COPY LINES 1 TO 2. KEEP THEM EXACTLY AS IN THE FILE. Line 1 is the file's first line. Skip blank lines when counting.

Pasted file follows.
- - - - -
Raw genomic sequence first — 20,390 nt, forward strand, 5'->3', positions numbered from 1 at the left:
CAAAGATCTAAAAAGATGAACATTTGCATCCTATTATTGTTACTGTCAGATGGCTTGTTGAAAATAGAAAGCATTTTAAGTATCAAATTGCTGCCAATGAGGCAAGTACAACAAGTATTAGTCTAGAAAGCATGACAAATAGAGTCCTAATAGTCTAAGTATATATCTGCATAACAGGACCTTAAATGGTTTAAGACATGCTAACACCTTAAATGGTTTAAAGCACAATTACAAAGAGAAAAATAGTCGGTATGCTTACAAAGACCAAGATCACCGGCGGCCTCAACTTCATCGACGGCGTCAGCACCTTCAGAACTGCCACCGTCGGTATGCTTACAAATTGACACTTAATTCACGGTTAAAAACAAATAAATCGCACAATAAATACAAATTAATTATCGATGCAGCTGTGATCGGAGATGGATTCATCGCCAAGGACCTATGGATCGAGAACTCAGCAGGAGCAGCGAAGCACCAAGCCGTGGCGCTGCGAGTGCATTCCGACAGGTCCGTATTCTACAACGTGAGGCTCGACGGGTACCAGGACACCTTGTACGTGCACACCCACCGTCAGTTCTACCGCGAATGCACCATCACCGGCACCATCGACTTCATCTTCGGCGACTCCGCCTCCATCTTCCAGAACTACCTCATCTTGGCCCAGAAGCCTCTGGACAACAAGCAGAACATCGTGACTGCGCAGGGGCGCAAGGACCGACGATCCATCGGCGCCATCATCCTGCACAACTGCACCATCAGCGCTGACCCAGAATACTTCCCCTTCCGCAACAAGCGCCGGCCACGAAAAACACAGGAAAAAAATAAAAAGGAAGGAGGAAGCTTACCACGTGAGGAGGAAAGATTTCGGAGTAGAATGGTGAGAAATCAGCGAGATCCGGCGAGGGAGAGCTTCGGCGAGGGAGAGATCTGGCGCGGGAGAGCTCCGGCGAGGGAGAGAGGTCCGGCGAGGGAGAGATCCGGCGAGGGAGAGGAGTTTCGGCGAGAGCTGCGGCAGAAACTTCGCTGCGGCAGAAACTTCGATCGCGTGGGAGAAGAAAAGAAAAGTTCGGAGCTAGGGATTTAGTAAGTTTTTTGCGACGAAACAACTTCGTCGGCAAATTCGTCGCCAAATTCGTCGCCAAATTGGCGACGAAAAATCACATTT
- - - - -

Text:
Raw genomic sequence first — 20,390 nt, forward strand, 5'->3', positions numbered from 1 at the left:
CAAAGATCTAAAAAGATGAACATTTGCATCCTATTATTGTTACTGTCAGATGGCTTGTTGAAAATAGAAAGCATTTTAAGTATCAAATTGCTGCCAATGAGGCAAGTACAACAAGTATTAGTCTAGAAAGCATGACAAATAGAGTCCTAATAGTCTAAGTATATATCTGCATAACAGGACCTTAAATGGTTTAAGACATGCTAACACCTTAAATGGTTTAAAGCACAATTACAAAGAGAAAAATAGTCGGTATGCTTACAAAGACCAAGATCACCGGCGGCCTCAACTTCATCGACGGCGTCAGCACCTTCAGAACTGCCACCGTCGGTATGCTTACAAATTGACACTTAATTCACGGTTAAAAACAAATAAATCGCACAATAAATACAAATTAATTATCGATGCAGCTGTGATCGGAGATGGATTCATCGCCAAGGACCTATGGATCGAGAACTCAGCAGGAGCAGCGAAGCACCAAGCCGTGGCGCTGCGAGTGCATTCCGACAGGTCCGTATTCTACAACGTGAGGCTCGACGGGTACCAGGACACCTTGTACGTGCACACCCACCGTCAGTTCTACCGCGAATGCACCATCACCGGCACCATCGACTTCATCTTCGGCGACTCCGCCTCCATCTTCCAGAACTACCTCATCTTGGCCCAGAAGCCTCTGGACAACAAGCAGAACATCGTGACTGCGCAGGGGCGCAAGGACCGACGATCCATCGGCGCCATCATCCTGCACAACTGCACCATCAGCGCTGACCCAGAATACTTCCCCTTCCGCAACAAGCGCCGGCCACGAAAAACACAGGAAAAAAATAAAAAGGAAGGAGGAAGCTTACCACGTGAGGAGGAAAGATTTCGGAGTAGAATGGTGAGAAATCAGCGAGATCCGGCGAGGGAGAGCTTCGGCGAGGGAGAGATCTGGCGCGGGAGAGCTCCGGCGAGGGAGAGAGGTCCGGCGAGGGAGAGATCCGGCGAGGGAGAGGAGTTTCGGCGAGAGCTGCGGCAGAAACTTCGCTGCGGCAGAAACTTCGATCGCGTGGGAGAAGAAAAGAAAAGTTCGGAGCTAGGGATTTAGTAAGTTTTTTGCGACGAAACAACTTCGTCGGCAAATTCGTCGCCAAATTCGTCGCCAAATTGGCGACGAAAAATCACATTT